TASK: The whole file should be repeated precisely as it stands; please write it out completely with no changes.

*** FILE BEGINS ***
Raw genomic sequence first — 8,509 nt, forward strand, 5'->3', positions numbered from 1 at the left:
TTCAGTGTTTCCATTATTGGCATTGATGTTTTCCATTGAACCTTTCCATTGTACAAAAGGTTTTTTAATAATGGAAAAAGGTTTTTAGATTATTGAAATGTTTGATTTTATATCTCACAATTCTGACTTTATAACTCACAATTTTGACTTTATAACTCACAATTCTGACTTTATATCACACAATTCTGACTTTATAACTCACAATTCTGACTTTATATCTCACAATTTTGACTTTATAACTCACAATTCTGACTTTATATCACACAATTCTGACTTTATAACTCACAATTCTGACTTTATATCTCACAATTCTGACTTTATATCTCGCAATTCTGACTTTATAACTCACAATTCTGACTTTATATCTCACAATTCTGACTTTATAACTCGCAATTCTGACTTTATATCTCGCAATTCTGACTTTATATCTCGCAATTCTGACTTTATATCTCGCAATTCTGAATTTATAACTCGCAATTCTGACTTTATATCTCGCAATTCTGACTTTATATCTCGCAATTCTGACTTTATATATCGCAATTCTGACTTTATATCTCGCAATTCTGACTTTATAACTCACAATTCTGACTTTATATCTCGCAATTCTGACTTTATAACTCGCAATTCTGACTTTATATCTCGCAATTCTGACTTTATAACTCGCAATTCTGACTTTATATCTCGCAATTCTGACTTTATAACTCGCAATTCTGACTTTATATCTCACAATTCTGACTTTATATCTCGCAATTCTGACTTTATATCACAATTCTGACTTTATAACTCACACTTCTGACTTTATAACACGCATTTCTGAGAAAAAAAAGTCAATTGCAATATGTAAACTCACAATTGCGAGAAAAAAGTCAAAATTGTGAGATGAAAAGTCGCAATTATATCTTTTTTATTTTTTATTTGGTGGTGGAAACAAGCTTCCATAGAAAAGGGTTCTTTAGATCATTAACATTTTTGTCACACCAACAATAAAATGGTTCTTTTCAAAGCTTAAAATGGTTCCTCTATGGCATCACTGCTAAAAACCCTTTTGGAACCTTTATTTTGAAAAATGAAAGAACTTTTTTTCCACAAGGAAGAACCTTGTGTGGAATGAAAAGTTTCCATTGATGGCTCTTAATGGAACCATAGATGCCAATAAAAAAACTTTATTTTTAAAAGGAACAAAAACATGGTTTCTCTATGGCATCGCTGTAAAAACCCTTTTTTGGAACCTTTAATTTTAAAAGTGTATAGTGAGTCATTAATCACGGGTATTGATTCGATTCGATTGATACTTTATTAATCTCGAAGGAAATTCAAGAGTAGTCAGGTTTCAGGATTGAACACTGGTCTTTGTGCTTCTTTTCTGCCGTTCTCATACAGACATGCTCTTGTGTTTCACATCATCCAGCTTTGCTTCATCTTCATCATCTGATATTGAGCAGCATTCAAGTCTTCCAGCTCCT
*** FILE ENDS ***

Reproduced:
Raw genomic sequence first — 8,509 nt, forward strand, 5'->3', positions numbered from 1 at the left:
TTCAGTGTTTCCATTATTGGCATTGATGTTTTCCATTGAACCTTTCCATTGTACAAAAGGTTTTTTAATAATGGAAAAAGGTTTTTAGATTATTGAAATGTTTGATTTTATATCTCACAATTCTGACTTTATAACTCACAATTTTGACTTTATAACTCACAATTCTGACTTTATATCACACAATTCTGACTTTATAACTCACAATTCTGACTTTATATCTCACAATTTTGACTTTATAACTCACAATTCTGACTTTATATCACACAATTCTGACTTTATAACTCACAATTCTGACTTTATATCTCACAATTCTGACTTTATATCTCGCAATTCTGACTTTATAACTCACAATTCTGACTTTATATCTCACAATTCTGACTTTATAACTCGCAATTCTGACTTTATATCTCGCAATTCTGACTTTATATCTCGCAATTCTGACTTTATATCTCGCAATTCTGAATTTATAACTCGCAATTCTGACTTTATATCTCGCAATTCTGACTTTATATCTCGCAATTCTGACTTTATATATCGCAATTCTGACTTTATATCTCGCAATTCTGACTTTATAACTCACAATTCTGACTTTATATCTCGCAATTCTGACTTTATAACTCGCAATTCTGACTTTATATCTCGCAATTCTGACTTTATAACTCGCAATTCTGACTTTATATCTCGCAATTCTGACTTTATAACTCGCAATTCTGACTTTATATCTCACAATTCTGACTTTATATCTCGCAATTCTGACTTTATATCACAATTCTGACTTTATAACTCACACTTCTGACTTTATAACACGCATTTCTGAGAAAAAAAAGTCAATTGCAATATGTAAACTCACAATTGCGAGAAAAAAGTCAAAATTGTGAGATGAAAAGTCGCAATTATATCTTTTTTATTTTTTATTTGGTGGTGGAAACAAGCTTCCATAGAAAAGGGTTCTTTAGATCATTAACATTTTTGTCACACCAACAATAAAATGGTTCTTTTCAAAGCTTAAAATGGTTCCTCTATGGCATCACTGCTAAAAACCCTTTTGGAACCTTTATTTTGAAAAATGAAAGAACTTTTTTTCCACAAGGAAGAACCTTGTGTGGAATGAAAAGTTTCCATTGATGGCTCTTAATGGAACCATAGATGCCAATAAAAAAACTTTATTTTTAAAAGGAACAAAAACATGGTTTCTCTATGGCATCGCTGTAAAAACCCTTTTTTGGAACCTTTAATTTTAAAAGTGTATAGTGAGTCATTAATCACGGGTATTGATTCGATTCGATTGATACTTTATTAATCTCGAAGGAAATTCAAGAGTAGTCAGGTTTCAGGATTGAACACTGGTCTTTGTGCTTCTTTTCTGCCGTTCTCATACAGACATGCTCTTGTGTTTCACATCATCCAGCTTTGCTTCATCTTCATCATCTGATATTGAGCAGCATTCAAGTCTTCCAGCTCCT